Av is one of the most challenging months on the Jewish calendar. Either, because you are truly mourning the destruction of the Temple — or because you just can’t relate to this. In the past I’ve proposed a third way, one that reflects on what was lost (the Temple) and rejoices in what was found (modern Judaism via the Diaspora). Av is the month to deal with all the bad and good that has made us who we are as a people and that is not always fun.
You can read all my past thoughts on the month of Av as a primer, if you wish or just dive into the practices below.
Endings bring beginnings.
Lamentations bring change.
In the graveyard sleep sheep, who should be on the range.
Tend to the sheep.
Care for flock.
Celebrate the now, but mourn what is lost.
Practice 1: Lamentations – Collective Mourning
If summer is all about fun, food, and festivals, for you — then the idea of spending part of July and August reading Lamentations, known as Eicha (אֵיכָה) in Hebrew, might seem more than out of synch. But that is part of living in Jewish time. Syncing yourself to the Jewish wheel of the year, not the secular one. Av, which falls during the months of July and August, and Elul, which is during August/September, are the months of harvest and preparation for the High Holidays.
To me, reading Lamentations is not about wallowing in all that is wrong with the world. Just like everything with the Peeling a Pomegranate approach to spirituality, my take on the traditional Jewish concept of PARDES.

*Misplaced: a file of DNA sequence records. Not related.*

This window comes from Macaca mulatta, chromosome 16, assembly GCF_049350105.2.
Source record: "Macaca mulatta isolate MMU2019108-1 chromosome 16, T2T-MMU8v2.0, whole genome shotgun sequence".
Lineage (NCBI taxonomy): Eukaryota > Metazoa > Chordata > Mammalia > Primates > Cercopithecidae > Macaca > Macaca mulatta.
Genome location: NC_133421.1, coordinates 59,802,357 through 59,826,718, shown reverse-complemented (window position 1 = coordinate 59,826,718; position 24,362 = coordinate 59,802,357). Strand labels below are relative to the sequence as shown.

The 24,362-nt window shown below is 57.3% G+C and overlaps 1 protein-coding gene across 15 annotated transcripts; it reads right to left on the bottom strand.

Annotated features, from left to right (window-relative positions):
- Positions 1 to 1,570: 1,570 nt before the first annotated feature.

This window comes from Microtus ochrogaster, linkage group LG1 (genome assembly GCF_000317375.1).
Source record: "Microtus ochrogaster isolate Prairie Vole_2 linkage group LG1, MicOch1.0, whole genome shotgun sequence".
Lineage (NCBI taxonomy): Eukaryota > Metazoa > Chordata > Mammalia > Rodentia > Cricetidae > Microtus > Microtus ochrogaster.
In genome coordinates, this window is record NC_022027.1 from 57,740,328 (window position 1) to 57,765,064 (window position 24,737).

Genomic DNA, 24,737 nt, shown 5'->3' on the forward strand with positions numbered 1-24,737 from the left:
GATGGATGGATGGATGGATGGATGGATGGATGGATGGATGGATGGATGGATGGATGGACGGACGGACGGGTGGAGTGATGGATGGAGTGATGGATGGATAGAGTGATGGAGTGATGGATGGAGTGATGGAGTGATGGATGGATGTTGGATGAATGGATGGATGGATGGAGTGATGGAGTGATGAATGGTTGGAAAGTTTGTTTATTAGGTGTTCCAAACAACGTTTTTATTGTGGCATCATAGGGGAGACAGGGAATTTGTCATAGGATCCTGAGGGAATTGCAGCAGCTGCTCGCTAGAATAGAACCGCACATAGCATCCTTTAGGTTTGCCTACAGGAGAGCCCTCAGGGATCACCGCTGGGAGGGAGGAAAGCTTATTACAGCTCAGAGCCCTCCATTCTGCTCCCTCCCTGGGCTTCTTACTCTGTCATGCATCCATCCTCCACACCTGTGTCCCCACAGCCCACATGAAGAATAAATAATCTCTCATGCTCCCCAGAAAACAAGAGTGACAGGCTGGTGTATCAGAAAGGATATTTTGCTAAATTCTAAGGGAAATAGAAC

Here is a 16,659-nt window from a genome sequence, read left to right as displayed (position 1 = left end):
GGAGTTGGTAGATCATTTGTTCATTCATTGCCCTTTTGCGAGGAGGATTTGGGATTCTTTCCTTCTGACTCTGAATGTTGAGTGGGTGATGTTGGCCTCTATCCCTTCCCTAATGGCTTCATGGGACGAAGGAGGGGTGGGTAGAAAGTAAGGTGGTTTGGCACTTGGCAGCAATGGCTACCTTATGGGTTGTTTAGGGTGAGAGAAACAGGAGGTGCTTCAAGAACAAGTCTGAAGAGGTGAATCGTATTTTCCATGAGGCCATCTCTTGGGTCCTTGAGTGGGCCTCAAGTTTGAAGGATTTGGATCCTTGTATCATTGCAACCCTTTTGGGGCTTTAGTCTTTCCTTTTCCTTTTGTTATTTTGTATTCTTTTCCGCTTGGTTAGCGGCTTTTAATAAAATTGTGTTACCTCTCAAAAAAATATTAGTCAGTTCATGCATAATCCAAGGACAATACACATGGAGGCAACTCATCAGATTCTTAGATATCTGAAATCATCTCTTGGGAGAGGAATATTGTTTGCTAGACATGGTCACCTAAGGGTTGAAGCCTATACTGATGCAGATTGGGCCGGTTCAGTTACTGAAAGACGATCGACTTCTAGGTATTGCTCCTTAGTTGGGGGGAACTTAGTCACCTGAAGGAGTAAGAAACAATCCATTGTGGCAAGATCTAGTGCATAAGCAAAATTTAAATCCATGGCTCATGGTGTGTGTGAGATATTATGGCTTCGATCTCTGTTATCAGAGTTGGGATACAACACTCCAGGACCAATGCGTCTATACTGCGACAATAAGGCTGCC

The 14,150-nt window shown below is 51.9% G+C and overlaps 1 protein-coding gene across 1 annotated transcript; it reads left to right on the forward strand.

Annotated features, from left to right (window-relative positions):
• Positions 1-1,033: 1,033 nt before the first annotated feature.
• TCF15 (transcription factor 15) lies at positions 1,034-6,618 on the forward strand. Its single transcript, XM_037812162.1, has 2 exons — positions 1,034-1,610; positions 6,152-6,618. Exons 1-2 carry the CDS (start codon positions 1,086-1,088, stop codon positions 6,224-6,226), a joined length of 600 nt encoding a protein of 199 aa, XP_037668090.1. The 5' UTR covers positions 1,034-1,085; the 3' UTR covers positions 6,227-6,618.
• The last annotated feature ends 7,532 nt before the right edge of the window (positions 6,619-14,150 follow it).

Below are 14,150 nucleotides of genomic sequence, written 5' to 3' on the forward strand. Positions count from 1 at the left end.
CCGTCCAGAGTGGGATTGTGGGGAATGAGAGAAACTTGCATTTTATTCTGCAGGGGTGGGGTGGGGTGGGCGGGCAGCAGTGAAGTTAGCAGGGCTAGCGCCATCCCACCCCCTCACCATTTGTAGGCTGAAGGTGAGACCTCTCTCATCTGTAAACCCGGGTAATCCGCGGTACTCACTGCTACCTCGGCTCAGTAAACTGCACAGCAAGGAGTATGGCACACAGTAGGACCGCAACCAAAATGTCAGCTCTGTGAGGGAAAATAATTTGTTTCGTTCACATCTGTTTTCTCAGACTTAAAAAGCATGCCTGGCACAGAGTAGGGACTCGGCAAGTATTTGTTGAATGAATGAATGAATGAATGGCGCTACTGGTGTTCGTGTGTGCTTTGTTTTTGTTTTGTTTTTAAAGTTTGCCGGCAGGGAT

- At face value, admiring the beauty
- Exploring, without study
- Study with expertise and guidance
- Integrating the work on a soul-felt level
And as with everything in Peeling a Pomegranate land, I encourage you to explore traditional translations and modern interpretations and explorations. This Av, let Lamentations into your life. See at which level you can engage with it. See what effect it has on you and how you engage with the world. Do you find that it makes you feel despondent or more optimistic? Does it make you feel angry or relieved?
Resources for the Practice of Reading Lamentations
- Velveteen Rabbi:
Remember too that Tisha B’Av is the first holiday of the month. We collectively mourn and then we rebuild. So a second practice for the month may be more resonant for you — but I recommend trying them both in succession.
Practice 2: Tu B’Av – Collective Resources
Tu B’Av falls on the 15th of Av, and although it is a little discussed holiday these days it provides the second practice for the month to explore. The polarity of these two practices is, I believe, where the power really comes from. Here’s a quick Primer on Tu B’Av for those who need it.
Where Tisha b’Av is collective mourning, Tu b’Av is collective celebration. So yes, you could throw a party. But the key practice is the sharing of clothes. In ancient Israel, all the maidens came out and danced in white dresses on Tu b’Av — but not a dress that was theirs. They all wore a borrowed dress so you couldn’t tell who was rich and who was poor.
To engage in this practice consider:
- Cleaning out your closets and donating clothes to Goodwill or other service organizations
- Donating one pretty decent suit to Dress for Success
- Having a yard sale (one person’s trash is another’s treasure)
n the graveyard sleep sheep, who should be on the range